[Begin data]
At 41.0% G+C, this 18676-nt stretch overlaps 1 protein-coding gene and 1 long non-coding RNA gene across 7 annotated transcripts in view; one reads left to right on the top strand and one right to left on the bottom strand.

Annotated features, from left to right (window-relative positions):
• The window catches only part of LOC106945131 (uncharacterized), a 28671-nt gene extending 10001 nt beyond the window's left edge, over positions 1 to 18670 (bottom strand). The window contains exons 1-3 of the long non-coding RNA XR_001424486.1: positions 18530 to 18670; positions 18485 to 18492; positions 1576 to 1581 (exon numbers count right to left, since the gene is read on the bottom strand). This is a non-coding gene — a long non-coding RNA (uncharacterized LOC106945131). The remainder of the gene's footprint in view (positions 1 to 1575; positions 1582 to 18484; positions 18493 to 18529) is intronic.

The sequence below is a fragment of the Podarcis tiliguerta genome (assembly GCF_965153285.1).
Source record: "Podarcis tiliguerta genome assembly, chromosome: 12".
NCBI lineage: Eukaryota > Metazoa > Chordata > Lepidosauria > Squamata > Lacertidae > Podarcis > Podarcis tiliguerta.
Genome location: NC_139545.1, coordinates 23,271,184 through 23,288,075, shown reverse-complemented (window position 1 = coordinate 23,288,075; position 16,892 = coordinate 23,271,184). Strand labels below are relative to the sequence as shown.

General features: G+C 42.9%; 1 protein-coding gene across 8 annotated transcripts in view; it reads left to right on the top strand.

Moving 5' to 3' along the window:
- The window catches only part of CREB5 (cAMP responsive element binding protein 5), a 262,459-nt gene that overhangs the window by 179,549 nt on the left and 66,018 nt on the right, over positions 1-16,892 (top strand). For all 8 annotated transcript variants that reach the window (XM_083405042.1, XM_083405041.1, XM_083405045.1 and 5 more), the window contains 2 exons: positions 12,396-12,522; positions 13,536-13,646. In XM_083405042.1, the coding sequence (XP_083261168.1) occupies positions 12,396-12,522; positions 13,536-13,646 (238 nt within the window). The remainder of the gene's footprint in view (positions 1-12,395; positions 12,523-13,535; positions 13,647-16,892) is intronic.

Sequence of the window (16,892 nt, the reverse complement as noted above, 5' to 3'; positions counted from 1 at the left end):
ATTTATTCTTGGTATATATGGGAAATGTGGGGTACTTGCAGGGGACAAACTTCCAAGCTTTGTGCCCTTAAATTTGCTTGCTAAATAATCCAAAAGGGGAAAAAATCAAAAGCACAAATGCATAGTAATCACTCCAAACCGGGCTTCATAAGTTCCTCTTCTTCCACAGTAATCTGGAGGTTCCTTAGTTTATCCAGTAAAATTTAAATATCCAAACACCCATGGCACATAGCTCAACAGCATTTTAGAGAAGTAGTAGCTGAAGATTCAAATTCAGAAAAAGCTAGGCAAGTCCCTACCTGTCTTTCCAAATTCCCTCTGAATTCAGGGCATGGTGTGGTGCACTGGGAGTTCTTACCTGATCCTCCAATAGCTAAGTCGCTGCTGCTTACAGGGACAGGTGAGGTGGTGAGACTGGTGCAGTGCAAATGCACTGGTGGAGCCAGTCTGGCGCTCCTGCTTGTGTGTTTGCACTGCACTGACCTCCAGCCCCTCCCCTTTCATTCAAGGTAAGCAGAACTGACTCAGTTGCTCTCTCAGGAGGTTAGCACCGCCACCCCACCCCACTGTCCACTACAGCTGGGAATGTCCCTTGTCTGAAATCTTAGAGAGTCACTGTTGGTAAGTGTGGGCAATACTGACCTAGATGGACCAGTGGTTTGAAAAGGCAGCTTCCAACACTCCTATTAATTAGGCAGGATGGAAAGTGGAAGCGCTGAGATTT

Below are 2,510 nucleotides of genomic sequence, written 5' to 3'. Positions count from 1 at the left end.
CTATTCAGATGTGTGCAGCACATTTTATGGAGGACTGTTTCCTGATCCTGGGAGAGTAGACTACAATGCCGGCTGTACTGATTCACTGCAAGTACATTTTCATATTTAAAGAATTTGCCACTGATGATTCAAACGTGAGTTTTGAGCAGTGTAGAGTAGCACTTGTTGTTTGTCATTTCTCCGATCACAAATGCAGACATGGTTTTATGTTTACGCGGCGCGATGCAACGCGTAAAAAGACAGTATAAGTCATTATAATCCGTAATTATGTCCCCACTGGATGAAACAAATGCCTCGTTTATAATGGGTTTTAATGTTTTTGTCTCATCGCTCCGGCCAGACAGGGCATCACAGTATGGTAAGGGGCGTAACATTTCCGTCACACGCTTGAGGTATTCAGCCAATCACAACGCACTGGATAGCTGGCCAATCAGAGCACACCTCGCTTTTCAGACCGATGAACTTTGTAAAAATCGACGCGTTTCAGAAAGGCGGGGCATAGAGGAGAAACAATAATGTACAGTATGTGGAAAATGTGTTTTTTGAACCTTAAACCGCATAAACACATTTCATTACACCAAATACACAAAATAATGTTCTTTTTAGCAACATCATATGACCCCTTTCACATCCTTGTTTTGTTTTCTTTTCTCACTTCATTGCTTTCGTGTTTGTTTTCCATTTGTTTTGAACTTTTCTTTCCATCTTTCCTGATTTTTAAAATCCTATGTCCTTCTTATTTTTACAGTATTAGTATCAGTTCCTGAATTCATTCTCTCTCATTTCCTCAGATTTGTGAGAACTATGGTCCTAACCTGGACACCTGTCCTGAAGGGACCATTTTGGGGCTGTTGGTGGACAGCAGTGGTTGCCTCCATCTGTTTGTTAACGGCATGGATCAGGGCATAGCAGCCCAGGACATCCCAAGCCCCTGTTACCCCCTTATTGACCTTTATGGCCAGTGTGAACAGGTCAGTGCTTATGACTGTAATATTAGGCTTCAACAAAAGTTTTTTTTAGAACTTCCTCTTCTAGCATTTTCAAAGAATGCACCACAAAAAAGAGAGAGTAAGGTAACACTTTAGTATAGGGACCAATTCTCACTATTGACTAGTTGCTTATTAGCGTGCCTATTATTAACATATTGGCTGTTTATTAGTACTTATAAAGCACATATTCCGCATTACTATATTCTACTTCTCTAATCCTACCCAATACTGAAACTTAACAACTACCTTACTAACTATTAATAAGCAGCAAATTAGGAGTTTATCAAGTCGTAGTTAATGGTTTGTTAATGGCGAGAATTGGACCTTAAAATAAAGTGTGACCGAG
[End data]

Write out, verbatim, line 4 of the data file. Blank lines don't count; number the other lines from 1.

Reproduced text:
The sequence below is a fragment of the Podarcis tiliguerta genome (assembly GCF_965153285.1).